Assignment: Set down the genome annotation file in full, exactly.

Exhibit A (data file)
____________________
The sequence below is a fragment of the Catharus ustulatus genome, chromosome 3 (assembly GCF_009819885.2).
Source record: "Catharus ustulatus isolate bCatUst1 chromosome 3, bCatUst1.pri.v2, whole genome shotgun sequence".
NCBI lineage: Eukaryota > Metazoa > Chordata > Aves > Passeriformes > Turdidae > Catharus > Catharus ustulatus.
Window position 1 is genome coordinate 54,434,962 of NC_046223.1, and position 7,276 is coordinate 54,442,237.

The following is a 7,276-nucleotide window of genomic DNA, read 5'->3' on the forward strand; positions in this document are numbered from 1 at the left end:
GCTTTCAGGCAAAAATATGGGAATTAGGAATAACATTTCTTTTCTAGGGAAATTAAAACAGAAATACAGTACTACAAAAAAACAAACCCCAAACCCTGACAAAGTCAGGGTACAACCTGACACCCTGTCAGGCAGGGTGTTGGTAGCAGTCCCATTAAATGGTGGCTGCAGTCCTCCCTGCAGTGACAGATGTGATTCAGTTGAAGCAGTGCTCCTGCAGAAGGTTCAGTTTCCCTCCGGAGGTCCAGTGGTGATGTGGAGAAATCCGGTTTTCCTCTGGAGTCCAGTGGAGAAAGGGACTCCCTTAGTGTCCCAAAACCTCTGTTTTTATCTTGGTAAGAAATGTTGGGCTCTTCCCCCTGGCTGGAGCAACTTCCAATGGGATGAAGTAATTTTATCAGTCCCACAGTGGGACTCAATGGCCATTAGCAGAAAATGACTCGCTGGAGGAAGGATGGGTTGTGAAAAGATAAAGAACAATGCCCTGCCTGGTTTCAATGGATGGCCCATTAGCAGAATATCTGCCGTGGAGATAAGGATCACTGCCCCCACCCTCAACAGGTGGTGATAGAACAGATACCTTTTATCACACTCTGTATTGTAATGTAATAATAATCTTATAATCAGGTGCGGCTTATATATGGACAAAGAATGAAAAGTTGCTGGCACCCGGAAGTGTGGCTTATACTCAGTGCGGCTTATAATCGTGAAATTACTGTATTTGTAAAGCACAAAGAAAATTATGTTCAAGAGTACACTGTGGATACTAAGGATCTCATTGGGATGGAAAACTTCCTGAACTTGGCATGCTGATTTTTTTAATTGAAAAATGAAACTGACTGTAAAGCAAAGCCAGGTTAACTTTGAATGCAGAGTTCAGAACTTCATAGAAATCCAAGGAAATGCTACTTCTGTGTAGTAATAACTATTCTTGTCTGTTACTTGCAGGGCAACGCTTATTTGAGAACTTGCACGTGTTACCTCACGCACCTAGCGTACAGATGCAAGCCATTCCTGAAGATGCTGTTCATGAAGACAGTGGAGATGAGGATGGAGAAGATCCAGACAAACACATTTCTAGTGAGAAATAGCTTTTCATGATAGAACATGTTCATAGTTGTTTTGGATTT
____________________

The sequence below is a fragment of the Catharus ustulatus genome, chromosome 3 (assembly GCF_009819885.2).
Source record: "Catharus ustulatus isolate bCatUst1 chromosome 3, bCatUst1.pri.v2, whole genome shotgun sequence".
NCBI lineage: Eukaryota > Metazoa > Chordata > Aves > Passeriformes > Turdidae > Catharus > Catharus ustulatus.
Window position 1 is genome coordinate 54,434,962 of NC_046223.1, and position 7,276 is coordinate 54,442,237.

The following is a 7,276-nucleotide window of genomic DNA, read 5'->3' on the forward strand; positions in this document are numbered from 1 at the left end:
GCTTTCAGGCAAAAATATGGGAATTAGGAATAACATTTCTTTTCTAGGGAAATTAAAACAGAAATACAGTACTACAAAAAAACAAACCCCAAACCCTGACAAAGTCAGGGTACAACCTGACACCCTGTCAGGCAGGGTGTTGGTAGCAGTCCCATTAAATGGTGGCTGCAGTCCTCCCTGCAGTGACAGATGTGATTCAGTTGAAGCAGTGCTCCTGCAGAAGGTTCAGTTTCCCTCCGGAGGTCCAGTGGTGATGTGGAGAAATCCGGTTTTCCTCTGGAGTCCAGTGGAGAAAGGGACTCCCTTAGTGTCCCAAAACCTCTGTTTTTATCTTGGTAAGAAATGTTGGGCTCTTCCCCCTGGCTGGAGCAACTTCCAATGGGATGAAGTAATTTTATCAGTCCCACAGTGGGACTCAATGGCCATTAGCAGAAAATGACTCGCTGGAGGAAGGATGGGTTGTGAAAAGATAAAGAACAATGCCCTGCCTGGTTTCAATGGATGGCCCATTAGCAGAATATCTGCCGTGGAGATAAGGATCACTGCCCCCACCCTCAACAGGTGGTGATAGAACAGATACCTTTTATCACACTCTGTATTGTAATGTAATAATAATCTTATAATCAGGTGCGGCTTATATATGGACAAAGAATGAAAAGTTGCTGGCACCCGGAAGTGTGGCTTATACTCAGTGCGGCTTATAATCGTGAAATTACTGTATTTGTAAAGCACAAAGAAAATTATGTTCAAGAGTACACTGTGGATACTAAGGATCTCATTGGGATGGAAAACTTCCTGAACTTGGCATGCTGATTTTTTTAATTGAAAAATGAAACTGACTGTAAAGCAAAGCCAGGTTAACTTTGAATGCAGAGTTCAGAACTTCATAGAAATCCAAGGAAATGCTACTTCTGTGTAGTAATAACTATTCTTGTCTGTTACTTGCAGGGCAACGCTTATTTGAGAACTTGCACGTGTTACCTCACGCACCTAGCGTACAGATGCAAGCCATTCCTGAAGATGCTGTTCATGAAGACAGTGGAGATGAGGATGGAGAAGATCCAGACAAACACATTTCTAGTGAGAAATAGCTTTTCATGATAGAACATGTTCATAGTTGTTTTGGATTT